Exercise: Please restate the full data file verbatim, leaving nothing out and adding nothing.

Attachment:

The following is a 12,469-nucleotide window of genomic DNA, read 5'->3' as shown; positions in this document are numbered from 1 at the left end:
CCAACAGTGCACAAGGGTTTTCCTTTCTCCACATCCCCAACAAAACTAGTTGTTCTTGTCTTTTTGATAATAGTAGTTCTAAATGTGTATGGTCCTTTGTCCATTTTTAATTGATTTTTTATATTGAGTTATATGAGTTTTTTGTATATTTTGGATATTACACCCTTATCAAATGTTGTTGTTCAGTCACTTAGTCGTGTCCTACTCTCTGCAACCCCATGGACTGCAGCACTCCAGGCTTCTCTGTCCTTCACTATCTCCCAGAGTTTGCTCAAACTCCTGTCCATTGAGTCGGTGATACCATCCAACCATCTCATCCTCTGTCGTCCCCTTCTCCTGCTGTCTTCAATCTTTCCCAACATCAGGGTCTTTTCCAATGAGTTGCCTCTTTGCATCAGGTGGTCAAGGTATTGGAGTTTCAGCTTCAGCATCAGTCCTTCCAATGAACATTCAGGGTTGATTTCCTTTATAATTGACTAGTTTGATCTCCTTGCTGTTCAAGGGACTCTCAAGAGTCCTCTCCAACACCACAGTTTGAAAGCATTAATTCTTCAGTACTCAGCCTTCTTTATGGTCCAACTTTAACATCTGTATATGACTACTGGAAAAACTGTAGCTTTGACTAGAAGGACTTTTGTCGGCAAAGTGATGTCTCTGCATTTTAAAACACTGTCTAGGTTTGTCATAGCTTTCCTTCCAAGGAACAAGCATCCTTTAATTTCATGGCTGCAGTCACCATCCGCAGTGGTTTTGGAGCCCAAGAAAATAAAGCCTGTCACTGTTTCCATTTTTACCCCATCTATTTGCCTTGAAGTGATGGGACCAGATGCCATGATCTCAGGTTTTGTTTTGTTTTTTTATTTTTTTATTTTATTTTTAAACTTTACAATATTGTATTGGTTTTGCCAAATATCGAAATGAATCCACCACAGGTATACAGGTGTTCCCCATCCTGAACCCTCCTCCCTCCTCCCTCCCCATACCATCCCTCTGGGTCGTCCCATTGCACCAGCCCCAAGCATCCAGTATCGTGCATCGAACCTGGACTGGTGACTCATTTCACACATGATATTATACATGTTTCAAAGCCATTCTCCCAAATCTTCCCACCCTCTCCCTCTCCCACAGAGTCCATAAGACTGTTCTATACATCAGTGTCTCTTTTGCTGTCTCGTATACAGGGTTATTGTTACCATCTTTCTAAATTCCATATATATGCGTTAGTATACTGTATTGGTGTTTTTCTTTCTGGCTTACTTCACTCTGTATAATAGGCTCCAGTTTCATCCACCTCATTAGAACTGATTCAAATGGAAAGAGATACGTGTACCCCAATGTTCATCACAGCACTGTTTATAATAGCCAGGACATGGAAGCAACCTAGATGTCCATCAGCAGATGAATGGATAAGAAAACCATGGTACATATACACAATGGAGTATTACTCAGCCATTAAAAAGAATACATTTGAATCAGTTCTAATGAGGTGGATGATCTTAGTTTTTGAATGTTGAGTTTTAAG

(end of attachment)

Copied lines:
The following is a 12,469-nucleotide window of genomic DNA, read 5'->3' as shown; positions in this document are numbered from 1 at the left end:
CCAACAGTGCACAAGGGTTTTCCTTTCTCCACATCCCCAACAAAACTAGTTGTTCTTGTCTTTTTGATAATAGTAGTTCTAAATGTGTATGGTCCTTTGTCCATTTTTAATTGATTTTTTATATTGAGTTATATGAGTTTTTTGTATATTTTGGATATTACACCCTTATCAAATGTTGTTGTTCAGTCACTTAGTCGTGTCCTACTCTCTGCAACCCCATGGACTGCAGCACTCCAGGCTTCTCTGTCCTTCACTATCTCCCAGAGTTTGCTCAAACTCCTGTCCATTGAGTCGGTGATACCATCCAACCATCTCATCCTCTGTCGTCCCCTTCTCCTGCTGTCTTCAATCTTTCCCAACATCAGGGTCTTTTCCAATGAGTTGCCTCTTTGCATCAGGTGGTCAAGGTATTGGAGTTTCAGCTTCAGCATCAGTCCTTCCAATGAACATTCAGGGTTGATTTCCTTTATAATTGACTAGTTTGATCTCCTTGCTGTTCAAGGGACTCTCAAGAGTCCTCTCCAACACCACAGTTTGAAAGCATTAATTCTTCAGTACTCAGCCTTCTTTATGGTCCAACTTTAACATCTGTATATGACTACTGGAAAAACTGTAGCTTTGACTAGAAGGACTTTTGTCGGCAAAGTGATGTCTCTGCATTTTAAAACACTGTCTAGGTTTGTCATAGCTTTCCTTCCAAGGAACAAGCATCCTTTAATTTCATGGCTGCAGTCACCATCCGCAGTGGTTTTGGAGCCCAAGAAAATAAAGCCTGTCACTGTTTCCATTTTTACCCCATCTATTTGCCTTGAAGTGATGGGACCAGATGCCATGATCTCAGGTTTTGTTTTGTTTTTTTATTTTTTTATTTTATTTTTAAACTTTACAATATTGTATTGGTTTTGCCAAATATCGAAATGAATCCACCACAGGTATACAGGTGTTCCCCATCCTGAACCCTCCTCCCTCCTCCCTCCCCATACCATCCCTCTGGGTCGTCCCATTGCACCAGCCCCAAGCATCCAGTATCGTGCATCGAACCTGGACTGGTGACTCATTTCACACATGATATTATACATGTTTCAAAGCCATTCTCCCAAATCTTCCCACCCTCTCCCTCTCCCACAGAGTCCATAAGACTGTTCTATACATCAGTGTCTCTTTTGCTGTCTCGTATACAGGGTTATTGTTACCATCTTTCTAAATTCCATATATATGCGTTAGTATACTGTATTGGTGTTTTTCTTTCTGGCTTACTTCACTCTGTATAATAGGCTCCAGTTTCATCCACCTCATTAGAACTGATTCAAATGGAAAGAGATACGTGTACCCCAATGTTCATCACAGCACTGTTTATAATAGCCAGGACATGGAAGCAACCTAGATGTCCATCAGCAGATGAATGGATAAGAAAACCATGGTACATATACACAATGGAGTATTACTCAGCCATTAAAAAGAATACATTTGAATCAGTTCTAATGAGGTGGATGATCTTAGTTTTTGAATGTTGAGTTTTAAG